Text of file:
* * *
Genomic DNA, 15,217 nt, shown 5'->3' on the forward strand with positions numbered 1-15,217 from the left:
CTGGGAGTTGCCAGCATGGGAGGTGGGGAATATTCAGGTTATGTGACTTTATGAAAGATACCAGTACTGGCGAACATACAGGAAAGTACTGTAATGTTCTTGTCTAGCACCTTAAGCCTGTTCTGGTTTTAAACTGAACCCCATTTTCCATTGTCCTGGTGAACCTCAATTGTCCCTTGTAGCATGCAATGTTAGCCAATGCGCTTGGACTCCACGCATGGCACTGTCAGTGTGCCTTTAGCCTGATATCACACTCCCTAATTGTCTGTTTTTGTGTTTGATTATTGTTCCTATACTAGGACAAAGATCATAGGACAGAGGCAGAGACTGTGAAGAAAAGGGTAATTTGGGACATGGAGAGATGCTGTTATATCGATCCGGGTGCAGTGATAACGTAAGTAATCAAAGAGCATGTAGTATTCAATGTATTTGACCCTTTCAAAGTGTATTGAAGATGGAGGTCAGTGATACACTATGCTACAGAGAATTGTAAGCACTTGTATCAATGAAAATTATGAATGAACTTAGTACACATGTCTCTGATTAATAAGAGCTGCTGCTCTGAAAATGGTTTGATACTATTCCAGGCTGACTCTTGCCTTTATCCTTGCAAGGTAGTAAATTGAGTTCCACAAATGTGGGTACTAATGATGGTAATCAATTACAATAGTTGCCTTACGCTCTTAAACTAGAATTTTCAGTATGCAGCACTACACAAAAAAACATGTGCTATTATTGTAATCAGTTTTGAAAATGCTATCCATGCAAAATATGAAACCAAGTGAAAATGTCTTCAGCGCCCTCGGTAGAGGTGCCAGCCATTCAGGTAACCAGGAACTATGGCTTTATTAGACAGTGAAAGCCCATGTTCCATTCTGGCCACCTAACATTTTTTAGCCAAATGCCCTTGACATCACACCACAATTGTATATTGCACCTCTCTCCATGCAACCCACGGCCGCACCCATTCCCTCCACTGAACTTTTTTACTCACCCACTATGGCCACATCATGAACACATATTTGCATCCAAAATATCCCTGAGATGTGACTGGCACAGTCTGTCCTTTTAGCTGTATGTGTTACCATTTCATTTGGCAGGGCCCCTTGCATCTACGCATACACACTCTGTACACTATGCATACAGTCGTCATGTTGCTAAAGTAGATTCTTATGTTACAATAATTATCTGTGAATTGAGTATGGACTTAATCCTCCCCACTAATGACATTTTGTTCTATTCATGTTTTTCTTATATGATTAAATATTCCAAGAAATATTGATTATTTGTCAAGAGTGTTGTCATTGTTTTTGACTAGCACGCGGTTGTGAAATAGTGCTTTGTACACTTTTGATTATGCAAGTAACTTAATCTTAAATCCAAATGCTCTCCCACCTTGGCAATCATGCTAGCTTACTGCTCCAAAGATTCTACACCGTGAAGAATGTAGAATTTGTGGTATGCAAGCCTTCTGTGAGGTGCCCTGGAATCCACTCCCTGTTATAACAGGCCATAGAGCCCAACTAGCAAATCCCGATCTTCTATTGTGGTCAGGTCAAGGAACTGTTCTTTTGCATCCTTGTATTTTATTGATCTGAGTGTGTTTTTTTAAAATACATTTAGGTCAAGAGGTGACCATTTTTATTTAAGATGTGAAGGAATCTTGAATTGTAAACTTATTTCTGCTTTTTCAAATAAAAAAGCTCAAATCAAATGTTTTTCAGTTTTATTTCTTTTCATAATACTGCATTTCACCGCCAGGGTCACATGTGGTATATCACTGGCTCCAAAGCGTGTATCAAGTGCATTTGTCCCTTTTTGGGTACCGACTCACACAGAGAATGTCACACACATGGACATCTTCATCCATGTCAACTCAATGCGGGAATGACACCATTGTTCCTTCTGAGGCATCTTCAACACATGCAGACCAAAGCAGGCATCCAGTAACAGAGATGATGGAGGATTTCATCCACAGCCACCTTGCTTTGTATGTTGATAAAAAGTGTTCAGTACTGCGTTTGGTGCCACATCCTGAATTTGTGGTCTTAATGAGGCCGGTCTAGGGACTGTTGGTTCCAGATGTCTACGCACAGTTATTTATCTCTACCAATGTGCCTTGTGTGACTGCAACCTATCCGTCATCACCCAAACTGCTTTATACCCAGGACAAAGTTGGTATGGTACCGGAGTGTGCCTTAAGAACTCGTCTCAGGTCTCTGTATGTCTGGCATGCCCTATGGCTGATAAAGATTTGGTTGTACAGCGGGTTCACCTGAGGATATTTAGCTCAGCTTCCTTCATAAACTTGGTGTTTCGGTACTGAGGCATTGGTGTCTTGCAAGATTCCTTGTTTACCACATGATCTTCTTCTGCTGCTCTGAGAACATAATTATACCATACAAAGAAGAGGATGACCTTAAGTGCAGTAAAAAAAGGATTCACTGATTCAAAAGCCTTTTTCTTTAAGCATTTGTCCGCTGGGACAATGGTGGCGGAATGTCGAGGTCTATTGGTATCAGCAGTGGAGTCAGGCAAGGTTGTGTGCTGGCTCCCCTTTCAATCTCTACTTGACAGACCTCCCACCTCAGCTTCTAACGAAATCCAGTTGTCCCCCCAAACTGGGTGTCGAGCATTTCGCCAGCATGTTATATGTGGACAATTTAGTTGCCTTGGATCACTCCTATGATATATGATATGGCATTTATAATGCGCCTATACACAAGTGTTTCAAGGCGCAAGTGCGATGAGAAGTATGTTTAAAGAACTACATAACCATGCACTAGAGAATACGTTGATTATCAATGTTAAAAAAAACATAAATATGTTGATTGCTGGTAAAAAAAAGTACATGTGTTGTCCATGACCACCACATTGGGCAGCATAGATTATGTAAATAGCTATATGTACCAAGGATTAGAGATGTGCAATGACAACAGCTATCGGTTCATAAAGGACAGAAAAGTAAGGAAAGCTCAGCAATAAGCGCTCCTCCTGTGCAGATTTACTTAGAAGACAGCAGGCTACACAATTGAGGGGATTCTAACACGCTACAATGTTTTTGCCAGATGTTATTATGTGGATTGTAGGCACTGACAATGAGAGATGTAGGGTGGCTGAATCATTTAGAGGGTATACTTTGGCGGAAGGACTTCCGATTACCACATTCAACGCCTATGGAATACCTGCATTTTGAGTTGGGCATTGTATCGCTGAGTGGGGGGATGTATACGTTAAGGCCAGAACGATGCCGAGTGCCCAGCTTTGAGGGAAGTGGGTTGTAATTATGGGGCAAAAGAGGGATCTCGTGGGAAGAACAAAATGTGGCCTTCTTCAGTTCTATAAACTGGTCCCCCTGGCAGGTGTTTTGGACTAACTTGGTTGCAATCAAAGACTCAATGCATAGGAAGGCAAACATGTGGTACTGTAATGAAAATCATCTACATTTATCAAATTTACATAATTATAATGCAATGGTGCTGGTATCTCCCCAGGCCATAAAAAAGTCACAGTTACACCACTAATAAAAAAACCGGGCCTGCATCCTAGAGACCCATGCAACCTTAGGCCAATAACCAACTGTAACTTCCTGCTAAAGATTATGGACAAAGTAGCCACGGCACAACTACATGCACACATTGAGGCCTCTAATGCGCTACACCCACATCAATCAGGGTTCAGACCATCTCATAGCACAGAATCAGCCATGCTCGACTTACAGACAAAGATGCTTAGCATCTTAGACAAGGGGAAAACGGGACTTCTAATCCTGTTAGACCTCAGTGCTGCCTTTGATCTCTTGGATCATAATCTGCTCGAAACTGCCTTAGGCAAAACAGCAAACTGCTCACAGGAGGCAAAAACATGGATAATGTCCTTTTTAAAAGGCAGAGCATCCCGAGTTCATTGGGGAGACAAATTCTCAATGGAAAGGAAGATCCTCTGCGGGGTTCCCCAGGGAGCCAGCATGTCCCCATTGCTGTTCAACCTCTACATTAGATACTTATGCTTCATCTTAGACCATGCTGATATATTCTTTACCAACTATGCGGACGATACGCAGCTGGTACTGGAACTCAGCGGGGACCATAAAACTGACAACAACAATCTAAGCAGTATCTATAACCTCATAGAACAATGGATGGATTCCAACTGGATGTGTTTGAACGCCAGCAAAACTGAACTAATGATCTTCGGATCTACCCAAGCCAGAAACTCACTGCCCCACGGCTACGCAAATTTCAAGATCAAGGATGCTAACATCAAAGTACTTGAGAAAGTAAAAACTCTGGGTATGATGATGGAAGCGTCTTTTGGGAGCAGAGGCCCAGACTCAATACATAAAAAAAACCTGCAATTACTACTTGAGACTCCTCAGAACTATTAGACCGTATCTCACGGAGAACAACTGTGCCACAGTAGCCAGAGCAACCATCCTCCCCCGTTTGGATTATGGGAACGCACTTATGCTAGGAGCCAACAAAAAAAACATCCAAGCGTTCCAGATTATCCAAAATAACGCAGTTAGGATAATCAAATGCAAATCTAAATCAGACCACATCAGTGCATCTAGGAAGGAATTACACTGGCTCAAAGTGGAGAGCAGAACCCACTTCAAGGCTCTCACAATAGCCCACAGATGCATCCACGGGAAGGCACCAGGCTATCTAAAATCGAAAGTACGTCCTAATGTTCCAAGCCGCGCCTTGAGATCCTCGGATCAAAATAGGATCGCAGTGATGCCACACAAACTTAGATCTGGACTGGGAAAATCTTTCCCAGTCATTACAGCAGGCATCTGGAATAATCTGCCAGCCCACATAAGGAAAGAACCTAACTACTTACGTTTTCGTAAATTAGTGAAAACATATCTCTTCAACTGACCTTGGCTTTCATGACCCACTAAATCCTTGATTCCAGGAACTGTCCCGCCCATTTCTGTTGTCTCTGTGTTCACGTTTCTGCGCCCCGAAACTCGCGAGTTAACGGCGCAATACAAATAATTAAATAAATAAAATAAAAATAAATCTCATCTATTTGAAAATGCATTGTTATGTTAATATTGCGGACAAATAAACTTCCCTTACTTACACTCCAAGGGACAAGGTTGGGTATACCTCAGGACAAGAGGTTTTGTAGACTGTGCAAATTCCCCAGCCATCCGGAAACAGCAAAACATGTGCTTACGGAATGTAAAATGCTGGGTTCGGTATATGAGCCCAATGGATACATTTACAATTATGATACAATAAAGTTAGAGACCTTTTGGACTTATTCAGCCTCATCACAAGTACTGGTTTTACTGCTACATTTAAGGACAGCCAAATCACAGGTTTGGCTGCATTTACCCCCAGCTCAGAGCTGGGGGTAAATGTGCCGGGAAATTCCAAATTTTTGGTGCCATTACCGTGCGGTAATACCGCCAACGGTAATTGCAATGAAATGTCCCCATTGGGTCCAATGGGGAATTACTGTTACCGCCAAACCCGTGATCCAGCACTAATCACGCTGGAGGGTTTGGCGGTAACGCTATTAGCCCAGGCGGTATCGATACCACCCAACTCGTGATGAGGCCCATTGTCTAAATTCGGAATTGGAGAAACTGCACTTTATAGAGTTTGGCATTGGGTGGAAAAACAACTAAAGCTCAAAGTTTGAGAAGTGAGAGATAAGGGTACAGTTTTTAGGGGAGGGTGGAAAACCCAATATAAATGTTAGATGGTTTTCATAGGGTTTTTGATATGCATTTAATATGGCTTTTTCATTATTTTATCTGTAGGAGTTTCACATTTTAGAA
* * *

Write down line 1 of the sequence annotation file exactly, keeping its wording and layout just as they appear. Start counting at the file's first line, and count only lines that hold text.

Genomic DNA, 15,217 nt, shown 5'->3' on the forward strand with positions numbered 1-15,217 from the left: